Texas prosecutor launches remorseful tour after losing job over spat with Uber driver

It’s going to take a miracle for her to get her Uber rating back up. 

Texas prosecutor Jody Warner, 32, launched a weepy, remorseful tour Tuesday after she was fired as an assistant district attorney  with Dallas County when her Uber driver released a recording of her hurling insults and accusations at him.

The driver, Shaun Platt, 26, alleged that she slapped his shoulder and repeatedly berated him as he was taking her home, according to the Dallas Morning News.

Platt was driving Warner home from a bar in East Dallas on Friday night when he said she became increasingly irate towards him and insisted that he use a different route to her destination.

"She kept saying she's an assistant DA and said, 'Who are they going to believe, you or me?' and I said, 'You know what? You're kind of right,' so I took out my phone and I recorded it," he told ABC News.

On the recording, Warner can be heard cursing at and insulting the driver, calling him an “idiot” and “a legitimate retard.”

Platt decided to pull over after he heard Warner say, “I think this might be a kidnapping.” He then ended the ride on his Uber app and asked Warner to get out of his vehicle. The attorney refused and told Platt, “I’m an assistant district attorney” and "You're so stupid. I want the cops to come so that they can f--- you up."

With no recourse, the driver called the cops. Once they arrived, he declined to press charges.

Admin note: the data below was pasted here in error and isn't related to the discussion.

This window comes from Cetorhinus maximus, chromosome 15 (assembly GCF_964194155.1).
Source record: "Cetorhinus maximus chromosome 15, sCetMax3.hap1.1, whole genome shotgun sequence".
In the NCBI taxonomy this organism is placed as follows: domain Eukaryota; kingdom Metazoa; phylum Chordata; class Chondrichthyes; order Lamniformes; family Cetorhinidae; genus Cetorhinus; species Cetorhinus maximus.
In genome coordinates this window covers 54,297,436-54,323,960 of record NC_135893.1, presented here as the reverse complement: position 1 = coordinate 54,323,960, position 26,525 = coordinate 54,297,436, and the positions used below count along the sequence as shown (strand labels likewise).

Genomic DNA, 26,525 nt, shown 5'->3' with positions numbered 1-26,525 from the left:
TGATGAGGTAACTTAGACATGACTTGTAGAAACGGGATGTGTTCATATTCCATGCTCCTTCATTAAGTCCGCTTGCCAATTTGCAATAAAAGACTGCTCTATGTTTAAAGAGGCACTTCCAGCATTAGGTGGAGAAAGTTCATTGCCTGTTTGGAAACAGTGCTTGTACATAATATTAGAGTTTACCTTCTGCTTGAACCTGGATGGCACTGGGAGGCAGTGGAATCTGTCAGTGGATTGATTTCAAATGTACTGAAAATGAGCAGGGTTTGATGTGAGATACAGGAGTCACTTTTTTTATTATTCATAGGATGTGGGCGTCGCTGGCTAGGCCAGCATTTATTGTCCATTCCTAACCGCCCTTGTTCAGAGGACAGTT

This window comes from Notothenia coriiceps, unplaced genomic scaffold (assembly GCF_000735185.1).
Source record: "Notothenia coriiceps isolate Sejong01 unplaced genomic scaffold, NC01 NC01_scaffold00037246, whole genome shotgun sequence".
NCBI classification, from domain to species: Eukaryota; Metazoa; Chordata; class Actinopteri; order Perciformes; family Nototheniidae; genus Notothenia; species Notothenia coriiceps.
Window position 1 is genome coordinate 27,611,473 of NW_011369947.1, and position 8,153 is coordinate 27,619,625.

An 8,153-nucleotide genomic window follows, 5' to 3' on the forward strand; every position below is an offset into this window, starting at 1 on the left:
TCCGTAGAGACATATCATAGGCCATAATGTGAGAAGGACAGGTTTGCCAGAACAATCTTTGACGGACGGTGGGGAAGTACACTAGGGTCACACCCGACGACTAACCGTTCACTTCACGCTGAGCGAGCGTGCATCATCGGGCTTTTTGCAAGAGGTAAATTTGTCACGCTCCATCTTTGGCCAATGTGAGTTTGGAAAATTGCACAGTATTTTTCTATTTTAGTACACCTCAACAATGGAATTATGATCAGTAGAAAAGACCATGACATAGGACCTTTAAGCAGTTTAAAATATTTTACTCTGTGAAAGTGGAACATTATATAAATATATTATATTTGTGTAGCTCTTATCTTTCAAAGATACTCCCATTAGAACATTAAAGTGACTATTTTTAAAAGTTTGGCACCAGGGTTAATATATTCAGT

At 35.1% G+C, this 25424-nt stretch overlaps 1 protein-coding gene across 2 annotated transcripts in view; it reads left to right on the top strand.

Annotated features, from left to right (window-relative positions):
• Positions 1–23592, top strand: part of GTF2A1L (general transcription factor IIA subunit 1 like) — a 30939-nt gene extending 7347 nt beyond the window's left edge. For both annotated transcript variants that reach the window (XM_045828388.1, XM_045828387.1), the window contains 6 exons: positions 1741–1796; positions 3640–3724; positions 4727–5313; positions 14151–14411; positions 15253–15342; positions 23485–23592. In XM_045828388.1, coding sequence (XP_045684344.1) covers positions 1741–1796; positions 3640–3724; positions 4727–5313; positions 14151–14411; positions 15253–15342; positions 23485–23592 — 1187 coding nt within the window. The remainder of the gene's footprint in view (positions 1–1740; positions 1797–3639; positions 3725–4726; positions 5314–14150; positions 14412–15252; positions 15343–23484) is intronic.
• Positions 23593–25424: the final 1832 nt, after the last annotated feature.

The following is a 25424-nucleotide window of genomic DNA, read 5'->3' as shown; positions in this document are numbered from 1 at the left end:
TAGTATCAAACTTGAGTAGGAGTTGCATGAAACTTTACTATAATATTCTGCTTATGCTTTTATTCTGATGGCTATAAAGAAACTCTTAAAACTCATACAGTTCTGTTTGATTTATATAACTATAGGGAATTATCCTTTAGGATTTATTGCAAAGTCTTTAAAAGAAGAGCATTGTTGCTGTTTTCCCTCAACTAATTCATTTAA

"I'm very sorry for the language I used. I'm not proud of it," Warner tearfully said at a press conference on Tuesday. "I appreciate being given the opportunity to give my side. I'm not trying to make any accusations against that driver. I don't know what's in his heart. I can tell you that not everything he said was true. I never touched him."

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Jody Warner was fired from her job as an assistant district attorney in Dallas County, Texas after she was caught on video being belligerent towards her Uber driver.

"I'm not ever going to justify anything that I said,” she added. “There's just a little bit more to it, and I was wrong."

The mea culpa came a day after she was ousted from her position by Dallas County District Attorney Faith Johnson.

"After careful consideration and a thorough investigation, I have decided to terminate Ms. Warner. Although criminal charges have not been filed, her behavior is contrary to this office's core principle of integrity, and it will not be tolerated," Johnson said in a released statement. "As public servants, we represent the people of Dallas County and are examples of justice, professionalism and ethical behavior both inside and outside of the courtroom. I will not waver on my expectation of the highest integrity for myself or my staff. I will continue to run this office with transparency and respect for the justice system and the community we serve.”

Warner responded in a statement of her own.

 "I cringe whenever I hear or think about the things that I said that night. It was unacceptable, and no one deserves to be called names,“ she said.

"That being said, the audio doesn't tell you that I was in a situation that made me feel very uncomfortable, and I became defensive and eventually angry.”

Platt said to ABC that he was sorry that the incident led to Warner being fired.

“That was not my intent, but you don't treat people that way."